Did you know that traditionally, finding a sixpence in your slice of Christmas pudding is a symbol of wealth and prosperity for the coming year? Here at Hattons of London, we believe that coins can play a bigger role in the festivities, and we want to make sure the historical connection isn’t lost.
Here’s some little-known trivia about numismatics during Noel.
Sixpence in the pudding
Have you ever taken a bite of Christmas pudding and chomped into a coin? Wondered where this tradition comes from?
Historically, Christmas pudding was made on ‘Stir Up Sunday’, the last Sunday before Advent. A combined family effort, each person took a turn at stirring from east to west in honour of the Three Wise Men who visited Jesus when he was born. While stirring, it was customary to make a wish and a silver sixpence was then folded into the pudding mixture.
On Christmas Day, whoever found the coin in their slice of pudding was said to enjoy wealth and good fortune in the coming year.
This tradition is thought to have been brought to Britain from Germany by Prince Albert, Queen Victoria’s husband – and is still a big part of festivities for families. Nowadays, people tend to use circulation silver-coloured coins such as five or ten pence pieces.
Boxing Day’s coin-inspired past
Boxing Day is best known for people spending their hard-earned coins on post-Christmas sales, but its origins lie not too far from our coin collecting past. The term “Boxing Day” dates back to the 1830s and was a holiday where tradesmen, errand boys and servants received a Christmas box from their masters.
The annual token of gratuity for good service used to contain a wide variety of presents, including leftover food from the Christmas dinner and a gift from the family. Most boxes would also include coins that these tradesmen and servants would take home to their families – a symbol of the work away from home during the year.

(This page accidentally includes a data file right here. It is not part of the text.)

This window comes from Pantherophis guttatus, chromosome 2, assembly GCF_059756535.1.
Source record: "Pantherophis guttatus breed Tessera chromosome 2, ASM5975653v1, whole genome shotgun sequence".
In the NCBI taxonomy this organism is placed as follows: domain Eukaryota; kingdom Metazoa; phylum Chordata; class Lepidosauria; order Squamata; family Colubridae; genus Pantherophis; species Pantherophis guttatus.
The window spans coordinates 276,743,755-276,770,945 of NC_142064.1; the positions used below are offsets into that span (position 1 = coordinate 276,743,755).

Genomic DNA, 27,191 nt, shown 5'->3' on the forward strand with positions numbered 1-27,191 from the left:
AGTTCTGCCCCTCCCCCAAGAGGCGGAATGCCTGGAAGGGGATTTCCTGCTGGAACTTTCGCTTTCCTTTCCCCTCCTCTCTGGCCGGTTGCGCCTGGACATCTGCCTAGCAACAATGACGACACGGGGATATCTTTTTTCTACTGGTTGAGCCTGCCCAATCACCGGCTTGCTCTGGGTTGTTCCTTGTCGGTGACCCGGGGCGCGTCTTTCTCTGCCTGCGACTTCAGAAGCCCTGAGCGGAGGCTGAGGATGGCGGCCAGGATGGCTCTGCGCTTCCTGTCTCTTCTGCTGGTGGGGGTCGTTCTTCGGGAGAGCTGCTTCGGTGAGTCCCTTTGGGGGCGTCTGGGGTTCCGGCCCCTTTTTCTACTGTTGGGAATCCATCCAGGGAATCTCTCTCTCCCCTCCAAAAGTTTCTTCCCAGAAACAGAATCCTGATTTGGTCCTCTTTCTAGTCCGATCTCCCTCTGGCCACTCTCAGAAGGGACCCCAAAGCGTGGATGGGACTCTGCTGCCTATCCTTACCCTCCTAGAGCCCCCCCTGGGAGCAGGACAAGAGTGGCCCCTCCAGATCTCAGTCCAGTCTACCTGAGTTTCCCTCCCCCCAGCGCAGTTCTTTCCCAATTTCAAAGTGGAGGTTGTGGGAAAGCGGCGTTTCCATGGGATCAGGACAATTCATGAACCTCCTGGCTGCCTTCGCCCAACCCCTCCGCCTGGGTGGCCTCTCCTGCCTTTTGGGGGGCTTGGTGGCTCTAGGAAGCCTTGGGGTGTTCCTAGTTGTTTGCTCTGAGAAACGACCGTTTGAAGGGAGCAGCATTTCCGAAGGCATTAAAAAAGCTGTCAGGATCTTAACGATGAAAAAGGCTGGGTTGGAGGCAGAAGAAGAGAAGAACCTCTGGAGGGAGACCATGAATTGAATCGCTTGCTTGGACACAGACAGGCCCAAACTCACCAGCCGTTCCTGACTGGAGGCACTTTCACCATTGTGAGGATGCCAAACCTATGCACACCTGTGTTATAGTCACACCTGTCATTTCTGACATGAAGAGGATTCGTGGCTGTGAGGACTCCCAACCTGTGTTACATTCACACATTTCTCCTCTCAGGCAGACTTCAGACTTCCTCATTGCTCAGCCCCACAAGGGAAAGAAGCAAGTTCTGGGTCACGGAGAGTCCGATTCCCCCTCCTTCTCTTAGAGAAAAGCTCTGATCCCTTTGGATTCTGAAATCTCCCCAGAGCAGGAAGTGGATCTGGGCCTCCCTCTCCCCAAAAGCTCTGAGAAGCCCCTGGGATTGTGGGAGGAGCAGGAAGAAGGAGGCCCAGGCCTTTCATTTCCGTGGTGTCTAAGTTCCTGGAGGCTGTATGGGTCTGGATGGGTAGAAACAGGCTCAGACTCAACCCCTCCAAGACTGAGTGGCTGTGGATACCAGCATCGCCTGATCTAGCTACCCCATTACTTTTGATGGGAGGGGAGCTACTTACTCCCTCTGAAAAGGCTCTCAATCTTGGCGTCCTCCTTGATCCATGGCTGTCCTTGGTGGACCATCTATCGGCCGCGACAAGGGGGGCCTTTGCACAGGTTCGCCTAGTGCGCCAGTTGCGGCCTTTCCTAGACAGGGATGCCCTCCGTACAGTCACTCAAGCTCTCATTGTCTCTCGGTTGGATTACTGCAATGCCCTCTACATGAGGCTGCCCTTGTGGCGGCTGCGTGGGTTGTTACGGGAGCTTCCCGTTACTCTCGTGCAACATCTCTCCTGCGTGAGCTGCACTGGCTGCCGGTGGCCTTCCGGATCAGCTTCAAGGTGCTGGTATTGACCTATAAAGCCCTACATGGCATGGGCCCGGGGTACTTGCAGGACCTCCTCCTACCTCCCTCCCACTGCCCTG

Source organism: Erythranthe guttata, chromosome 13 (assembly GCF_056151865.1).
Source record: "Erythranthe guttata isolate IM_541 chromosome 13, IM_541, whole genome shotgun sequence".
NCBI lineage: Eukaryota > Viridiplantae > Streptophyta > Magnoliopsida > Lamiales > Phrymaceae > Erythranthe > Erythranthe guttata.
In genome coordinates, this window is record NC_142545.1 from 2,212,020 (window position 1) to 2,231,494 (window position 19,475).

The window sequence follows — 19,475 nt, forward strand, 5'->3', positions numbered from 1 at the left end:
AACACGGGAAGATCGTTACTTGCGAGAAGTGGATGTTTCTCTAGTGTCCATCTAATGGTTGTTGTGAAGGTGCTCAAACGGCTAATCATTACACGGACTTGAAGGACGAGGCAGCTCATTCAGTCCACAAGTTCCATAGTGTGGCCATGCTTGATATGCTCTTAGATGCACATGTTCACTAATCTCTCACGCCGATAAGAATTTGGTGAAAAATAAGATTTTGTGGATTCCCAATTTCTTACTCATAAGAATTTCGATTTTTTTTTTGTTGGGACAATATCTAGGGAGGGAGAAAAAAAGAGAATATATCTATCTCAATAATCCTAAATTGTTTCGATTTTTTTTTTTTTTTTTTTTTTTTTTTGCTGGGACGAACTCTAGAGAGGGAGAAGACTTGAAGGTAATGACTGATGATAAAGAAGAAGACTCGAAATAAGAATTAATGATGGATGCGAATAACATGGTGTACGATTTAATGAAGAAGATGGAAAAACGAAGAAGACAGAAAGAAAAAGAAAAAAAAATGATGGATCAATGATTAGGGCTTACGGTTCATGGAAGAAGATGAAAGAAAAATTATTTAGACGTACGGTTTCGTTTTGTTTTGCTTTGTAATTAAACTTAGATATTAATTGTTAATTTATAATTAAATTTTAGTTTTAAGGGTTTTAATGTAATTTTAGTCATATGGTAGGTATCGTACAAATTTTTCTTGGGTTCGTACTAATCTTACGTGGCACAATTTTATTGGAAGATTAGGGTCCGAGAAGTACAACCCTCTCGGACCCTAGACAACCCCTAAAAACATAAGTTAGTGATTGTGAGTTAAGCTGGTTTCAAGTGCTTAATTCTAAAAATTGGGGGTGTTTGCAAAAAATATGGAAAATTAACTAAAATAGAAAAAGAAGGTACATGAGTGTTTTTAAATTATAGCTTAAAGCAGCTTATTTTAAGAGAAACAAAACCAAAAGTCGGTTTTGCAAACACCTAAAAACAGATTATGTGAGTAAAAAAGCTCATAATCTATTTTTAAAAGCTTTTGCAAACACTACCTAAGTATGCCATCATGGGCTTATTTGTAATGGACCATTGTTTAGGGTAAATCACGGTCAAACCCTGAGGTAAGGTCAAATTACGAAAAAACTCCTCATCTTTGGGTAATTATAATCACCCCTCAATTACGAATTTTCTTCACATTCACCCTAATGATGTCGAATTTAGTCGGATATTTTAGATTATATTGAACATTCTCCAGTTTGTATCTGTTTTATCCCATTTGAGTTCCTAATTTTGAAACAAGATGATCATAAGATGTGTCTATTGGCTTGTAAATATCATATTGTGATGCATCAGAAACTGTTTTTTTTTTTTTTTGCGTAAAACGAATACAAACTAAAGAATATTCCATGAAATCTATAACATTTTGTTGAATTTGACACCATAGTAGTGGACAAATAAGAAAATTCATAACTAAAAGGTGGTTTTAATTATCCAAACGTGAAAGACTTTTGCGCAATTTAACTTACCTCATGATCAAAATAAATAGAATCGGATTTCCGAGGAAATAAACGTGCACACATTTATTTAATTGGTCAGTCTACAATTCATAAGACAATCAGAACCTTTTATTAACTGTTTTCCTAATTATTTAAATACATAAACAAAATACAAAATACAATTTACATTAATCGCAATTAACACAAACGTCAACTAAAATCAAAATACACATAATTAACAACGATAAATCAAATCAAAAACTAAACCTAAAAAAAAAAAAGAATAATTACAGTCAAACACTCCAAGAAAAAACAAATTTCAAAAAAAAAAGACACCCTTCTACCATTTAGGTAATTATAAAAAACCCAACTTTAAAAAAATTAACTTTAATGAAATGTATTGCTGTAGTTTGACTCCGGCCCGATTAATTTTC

The Christmas tradition of giving vendors a cash gift at Christmas prevails, and even though this is now not given on Boxing Day, the origins of giving coins at Christmas are thought to start on the 26th December.
Many people believe Christmas wouldn’t be Christmas without the glimmering net of chocolate coins at the bottom of your stocking. Inspired by the deeds of Saint Nicholas in the fourth century, who provided three women with small bags of gold coins to pay for their dowries, the chocolate coin has become a symbolic festive offering (and Secret Santa favourite!).
Introduced to Europe in the sixteenth century, millions of chocolate coins are consumed in the UK every Christmas. Many mimic legitimate currencies and commemorative sovereigns, and are where many budding numismatists discovered their passion.
The chocolate coin striking process is not too dissimilar to that of circulation coins – chocolate blanks are struck from the sheet chocolate and markings are imprinted with an equivalent coin die to create unique designs.
Many a taste test has been conducted to determine the best chocolate coin and it seems the jury is out! In any case, these delicious gold morsels are here to stay.
“Please put a penny in the old man’s hat”
This much-loved Christmas nursery rhyme’s origins are debated, but the general consensus is that Edith Nesbit, author of The Railway Children and Five Children and It, first immortalised the lyrics.
“Christmas is coming, the geese are getting fat,
Please put a penny in the old man’s hat…”
Writing from the end of the nineteenth century to the beginning of the twentieth, Edith Nesbit’s verse paints a festive picture of generosity, coins and supporting more vulnerable members of a community.
If you’d like to hear more about Hattons of London’s range of new strike and heritage coins, our team of numismatic experts will be on holiday until 2nd January 2020, and we look forward to hearing from you in the new year!
Now, here’s to continuing a very coin-filled Christmas.